For the second and last time in the war, light tanks were taken directly to the battlefield. Eight of the mighty Hamilcar gliders carried an American M-22 Locust tank and its crew. Seven of the relatively light (eight tons) tanks, purpose-built for airlanding operations, arrived on German soil, and four reached the rendezvous point with a single tank firing in support of the 12th Parachute Battalion. The four occupied a section of high ground in the Devons’ sector and gave support during the rest of the day.
Treating the Wounded of Operation Varsity
For medics on both sides, there was much work to be done.
The 17th’s 139th Airborne Engineer Battalion’s medical personnel were carried in two gliders, one of which landed right beside a defended house. The glider was carrying a medical officer, a medic staff sergeant, a jeep and its driver, and much of the battalion’s medical supplies. The 40 German occupants of the house brought concentrated fire to bear on the glider. A direct mortar hit destroyed the supplies and the jeep and killed the driver; the other two men managed to escape the burning wreckage. With limited equipment, the battalion surgeon had an aid station up and running in no time.
As the 1st Canadian Parachute Battalion settled into its defensive positions, one of its medics, Corporal George Topham, was watching the attempts of two members of 224th Parachute Field Ambulance help a wounded man on the drop zone. Under intense fire, the medics made a dash for the casualty but were both killed.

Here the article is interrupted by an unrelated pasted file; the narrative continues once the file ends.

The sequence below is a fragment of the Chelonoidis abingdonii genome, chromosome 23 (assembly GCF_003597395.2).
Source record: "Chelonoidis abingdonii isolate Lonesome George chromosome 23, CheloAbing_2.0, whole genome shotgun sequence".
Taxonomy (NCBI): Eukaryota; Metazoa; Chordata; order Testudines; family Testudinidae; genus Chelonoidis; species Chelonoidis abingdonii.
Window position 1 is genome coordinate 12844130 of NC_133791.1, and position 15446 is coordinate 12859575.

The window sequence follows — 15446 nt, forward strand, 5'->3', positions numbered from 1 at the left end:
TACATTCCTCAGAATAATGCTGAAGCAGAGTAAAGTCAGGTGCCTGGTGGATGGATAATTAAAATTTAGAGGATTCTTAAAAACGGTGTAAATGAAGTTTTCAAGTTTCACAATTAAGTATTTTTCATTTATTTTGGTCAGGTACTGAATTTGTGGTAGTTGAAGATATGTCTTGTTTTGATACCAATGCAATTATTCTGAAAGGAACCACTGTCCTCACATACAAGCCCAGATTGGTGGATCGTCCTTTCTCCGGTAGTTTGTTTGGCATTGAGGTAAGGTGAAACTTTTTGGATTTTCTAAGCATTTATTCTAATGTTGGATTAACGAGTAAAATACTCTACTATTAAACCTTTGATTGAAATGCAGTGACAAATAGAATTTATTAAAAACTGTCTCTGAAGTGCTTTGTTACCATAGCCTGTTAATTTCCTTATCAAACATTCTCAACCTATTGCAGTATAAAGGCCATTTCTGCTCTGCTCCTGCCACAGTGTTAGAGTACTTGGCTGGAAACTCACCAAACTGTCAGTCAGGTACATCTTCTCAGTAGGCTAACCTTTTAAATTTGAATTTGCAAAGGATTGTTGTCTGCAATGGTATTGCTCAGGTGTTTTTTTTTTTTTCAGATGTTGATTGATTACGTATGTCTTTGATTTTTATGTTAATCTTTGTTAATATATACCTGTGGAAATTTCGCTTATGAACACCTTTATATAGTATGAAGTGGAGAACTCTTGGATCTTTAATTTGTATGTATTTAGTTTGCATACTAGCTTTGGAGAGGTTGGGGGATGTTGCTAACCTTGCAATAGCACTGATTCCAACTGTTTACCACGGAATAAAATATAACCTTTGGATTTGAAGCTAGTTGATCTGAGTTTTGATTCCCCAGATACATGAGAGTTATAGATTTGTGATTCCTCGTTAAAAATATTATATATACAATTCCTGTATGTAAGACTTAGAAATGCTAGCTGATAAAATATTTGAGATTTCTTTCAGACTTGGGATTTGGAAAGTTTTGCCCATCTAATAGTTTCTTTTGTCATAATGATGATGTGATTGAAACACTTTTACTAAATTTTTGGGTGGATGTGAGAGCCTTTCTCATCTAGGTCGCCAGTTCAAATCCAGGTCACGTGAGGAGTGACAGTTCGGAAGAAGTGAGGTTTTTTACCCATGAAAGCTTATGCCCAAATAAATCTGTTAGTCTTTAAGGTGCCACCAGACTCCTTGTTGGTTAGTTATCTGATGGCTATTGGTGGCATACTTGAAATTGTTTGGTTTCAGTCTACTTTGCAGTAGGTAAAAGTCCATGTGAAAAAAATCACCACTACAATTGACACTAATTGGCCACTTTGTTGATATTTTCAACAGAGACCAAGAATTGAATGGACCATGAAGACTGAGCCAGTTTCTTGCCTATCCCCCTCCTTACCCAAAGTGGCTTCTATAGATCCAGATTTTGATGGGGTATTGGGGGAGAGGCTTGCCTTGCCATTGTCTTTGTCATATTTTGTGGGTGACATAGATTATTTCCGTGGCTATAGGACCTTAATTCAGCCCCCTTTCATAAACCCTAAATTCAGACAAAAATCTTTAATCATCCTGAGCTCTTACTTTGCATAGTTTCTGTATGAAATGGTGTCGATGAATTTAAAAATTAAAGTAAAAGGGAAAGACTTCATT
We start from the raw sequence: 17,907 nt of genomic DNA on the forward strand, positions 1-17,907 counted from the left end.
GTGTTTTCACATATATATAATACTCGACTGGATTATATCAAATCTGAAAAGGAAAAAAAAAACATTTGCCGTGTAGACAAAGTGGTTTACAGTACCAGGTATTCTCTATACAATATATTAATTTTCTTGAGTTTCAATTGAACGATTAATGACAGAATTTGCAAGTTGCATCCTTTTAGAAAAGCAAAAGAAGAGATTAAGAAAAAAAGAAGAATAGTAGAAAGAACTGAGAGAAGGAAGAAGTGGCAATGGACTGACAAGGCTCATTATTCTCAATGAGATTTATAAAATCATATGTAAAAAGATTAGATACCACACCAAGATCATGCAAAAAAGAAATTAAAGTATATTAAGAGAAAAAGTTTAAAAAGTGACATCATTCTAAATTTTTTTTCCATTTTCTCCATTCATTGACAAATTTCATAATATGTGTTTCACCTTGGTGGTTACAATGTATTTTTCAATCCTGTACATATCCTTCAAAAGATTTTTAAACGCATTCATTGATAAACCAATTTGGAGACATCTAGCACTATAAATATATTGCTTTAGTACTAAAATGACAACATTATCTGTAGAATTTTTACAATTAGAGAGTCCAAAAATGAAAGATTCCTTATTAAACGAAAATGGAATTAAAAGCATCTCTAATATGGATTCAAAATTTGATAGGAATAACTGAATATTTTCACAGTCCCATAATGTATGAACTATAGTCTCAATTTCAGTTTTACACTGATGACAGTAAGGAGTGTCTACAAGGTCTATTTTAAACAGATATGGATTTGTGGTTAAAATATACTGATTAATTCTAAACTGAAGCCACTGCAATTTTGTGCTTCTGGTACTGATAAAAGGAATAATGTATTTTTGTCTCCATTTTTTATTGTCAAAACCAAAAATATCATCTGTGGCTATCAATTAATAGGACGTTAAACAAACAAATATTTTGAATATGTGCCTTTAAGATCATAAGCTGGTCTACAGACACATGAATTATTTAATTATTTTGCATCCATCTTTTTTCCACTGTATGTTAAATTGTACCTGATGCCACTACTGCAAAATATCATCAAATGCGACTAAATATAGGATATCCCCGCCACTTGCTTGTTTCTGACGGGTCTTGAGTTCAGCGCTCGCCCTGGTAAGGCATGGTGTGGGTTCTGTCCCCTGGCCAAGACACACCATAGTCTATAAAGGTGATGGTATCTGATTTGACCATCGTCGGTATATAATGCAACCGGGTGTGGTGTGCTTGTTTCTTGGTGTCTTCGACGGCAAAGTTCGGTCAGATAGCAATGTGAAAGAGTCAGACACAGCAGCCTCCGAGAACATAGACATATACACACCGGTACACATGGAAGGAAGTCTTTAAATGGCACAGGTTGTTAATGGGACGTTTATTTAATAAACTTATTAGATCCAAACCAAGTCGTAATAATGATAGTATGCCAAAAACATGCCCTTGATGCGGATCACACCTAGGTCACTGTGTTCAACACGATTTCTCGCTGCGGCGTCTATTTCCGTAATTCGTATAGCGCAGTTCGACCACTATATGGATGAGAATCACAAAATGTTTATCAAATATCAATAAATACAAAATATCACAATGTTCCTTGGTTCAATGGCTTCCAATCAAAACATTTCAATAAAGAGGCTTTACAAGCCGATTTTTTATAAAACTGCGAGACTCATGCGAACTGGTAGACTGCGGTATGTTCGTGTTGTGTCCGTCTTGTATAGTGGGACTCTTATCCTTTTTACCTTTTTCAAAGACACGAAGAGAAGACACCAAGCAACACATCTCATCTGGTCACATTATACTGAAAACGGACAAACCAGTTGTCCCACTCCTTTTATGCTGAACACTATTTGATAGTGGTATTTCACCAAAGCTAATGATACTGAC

Without hesitation, Topham raced out to the man. Enemy fire continued to sweep the zone, and Topham was shot through the nose. Yet, even in severe pain, he continued to give first aid. He then hoisted the man on his shoulders and carried him to cover. Topham refused treatment and went back into the zone to help more wounded. He also refused to be evacuated and, such was his determination, he was allowed to continue on duty.
Sometime later, as he was returning to his company, Topham came across the mortar platoon’s Bren carrier, which was burning fiercely. The platoon, under Lieutenant G. Lynch, had landed to the north of the LZ and it was during its attempt to reach battalion HQ that its Bren carrier had suffered a direct hit.
Enemy mortar fire was landing in the area, the carrier’s own mortar ammunition was exploding from the vehicle, and an officer was not allowing anyone to approach. Topham didn’t agree and ran to the carrier. In turn, he carried the three occupants to safety. For his gallantry throughout the day, Corporal Topham was awarded the Victoria Cross, Britain’s highest military medal.
Canadian paratroopers man a position at the edge of a forest shortly after landing. The soldier in the foreground is armed with a Bren gun.